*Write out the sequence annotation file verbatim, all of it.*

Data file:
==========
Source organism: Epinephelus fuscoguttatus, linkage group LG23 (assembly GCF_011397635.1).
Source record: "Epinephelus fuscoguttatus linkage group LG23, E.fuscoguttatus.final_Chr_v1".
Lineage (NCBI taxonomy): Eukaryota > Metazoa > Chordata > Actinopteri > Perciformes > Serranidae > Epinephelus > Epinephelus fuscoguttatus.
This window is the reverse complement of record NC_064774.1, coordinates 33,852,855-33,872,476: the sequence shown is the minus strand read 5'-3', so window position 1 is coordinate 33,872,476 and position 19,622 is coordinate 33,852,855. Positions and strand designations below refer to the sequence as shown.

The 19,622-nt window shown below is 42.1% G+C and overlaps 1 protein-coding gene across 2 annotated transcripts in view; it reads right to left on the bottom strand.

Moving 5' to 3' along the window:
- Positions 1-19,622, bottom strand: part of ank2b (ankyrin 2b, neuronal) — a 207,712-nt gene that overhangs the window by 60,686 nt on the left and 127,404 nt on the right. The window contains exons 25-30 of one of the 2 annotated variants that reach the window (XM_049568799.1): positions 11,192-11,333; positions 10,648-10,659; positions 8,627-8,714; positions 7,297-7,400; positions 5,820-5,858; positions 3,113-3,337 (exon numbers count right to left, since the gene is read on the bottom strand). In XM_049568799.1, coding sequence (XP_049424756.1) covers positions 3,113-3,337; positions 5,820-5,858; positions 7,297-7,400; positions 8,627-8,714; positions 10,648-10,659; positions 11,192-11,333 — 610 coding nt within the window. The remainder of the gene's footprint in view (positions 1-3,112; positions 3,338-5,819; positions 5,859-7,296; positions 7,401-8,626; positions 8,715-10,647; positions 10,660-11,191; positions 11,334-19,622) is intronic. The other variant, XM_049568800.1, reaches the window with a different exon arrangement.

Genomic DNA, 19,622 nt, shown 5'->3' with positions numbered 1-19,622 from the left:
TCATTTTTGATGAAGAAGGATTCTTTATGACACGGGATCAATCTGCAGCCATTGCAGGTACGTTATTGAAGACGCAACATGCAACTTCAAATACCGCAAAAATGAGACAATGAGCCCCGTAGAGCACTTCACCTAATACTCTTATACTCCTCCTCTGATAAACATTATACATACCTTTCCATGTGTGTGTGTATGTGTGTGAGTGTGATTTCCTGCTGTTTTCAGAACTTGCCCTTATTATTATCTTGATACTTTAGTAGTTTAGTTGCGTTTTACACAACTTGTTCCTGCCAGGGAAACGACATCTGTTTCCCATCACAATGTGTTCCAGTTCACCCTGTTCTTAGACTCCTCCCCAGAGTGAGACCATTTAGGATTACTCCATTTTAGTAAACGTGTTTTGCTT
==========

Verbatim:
Source organism: Epinephelus fuscoguttatus, linkage group LG23 (assembly GCF_011397635.1).
Source record: "Epinephelus fuscoguttatus linkage group LG23, E.fuscoguttatus.final_Chr_v1".
Lineage (NCBI taxonomy): Eukaryota > Metazoa > Chordata > Actinopteri > Perciformes > Serranidae > Epinephelus > Epinephelus fuscoguttatus.
This window is the reverse complement of record NC_064774.1, coordinates 33,852,855-33,872,476: the sequence shown is the minus strand read 5'-3', so window position 1 is coordinate 33,872,476 and position 19,622 is coordinate 33,852,855. Positions and strand designations below refer to the sequence as shown.

The 19,622-nt window shown below is 42.1% G+C and overlaps 1 protein-coding gene across 2 annotated transcripts in view; it reads right to left on the bottom strand.

Moving 5' to 3' along the window:
- Positions 1-19,622, bottom strand: part of ank2b (ankyrin 2b, neuronal) — a 207,712-nt gene that overhangs the window by 60,686 nt on the left and 127,404 nt on the right. The window contains exons 25-30 of one of the 2 annotated variants that reach the window (XM_049568799.1): positions 11,192-11,333; positions 10,648-10,659; positions 8,627-8,714; positions 7,297-7,400; positions 5,820-5,858; positions 3,113-3,337 (exon numbers count right to left, since the gene is read on the bottom strand). In XM_049568799.1, coding sequence (XP_049424756.1) covers positions 3,113-3,337; positions 5,820-5,858; positions 7,297-7,400; positions 8,627-8,714; positions 10,648-10,659; positions 11,192-11,333 — 610 coding nt within the window. The remainder of the gene's footprint in view (positions 1-3,112; positions 3,338-5,819; positions 5,859-7,296; positions 7,401-8,626; positions 8,715-10,647; positions 10,660-11,191; positions 11,334-19,622) is intronic. The other variant, XM_049568800.1, reaches the window with a different exon arrangement.

Genomic DNA, 19,622 nt, shown 5'->3' with positions numbered 1-19,622 from the left:
TCATTTTTGATGAAGAAGGATTCTTTATGACACGGGATCAATCTGCAGCCATTGCAGGTACGTTATTGAAGACGCAACATGCAACTTCAAATACCGCAAAAATGAGACAATGAGCCCCGTAGAGCACTTCACCTAATACTCTTATACTCCTCCTCTGATAAACATTATACATACCTTTCCATGTGTGTGTGTATGTGTGTGAGTGTGATTTCCTGCTGTTTTCAGAACTTGCCCTTATTATTATCTTGATACTTTAGTAGTTTAGTTGCGTTTTACACAACTTGTTCCTGCCAGGGAAACGACATCTGTTTCCCATCACAATGTGTTCCAGTTCACCCTGTTCTTAGACTCCTCCCCAGAGTGAGACCATTTAGGATTACTCCATTTTAGTAAACGTGTTTTGCTT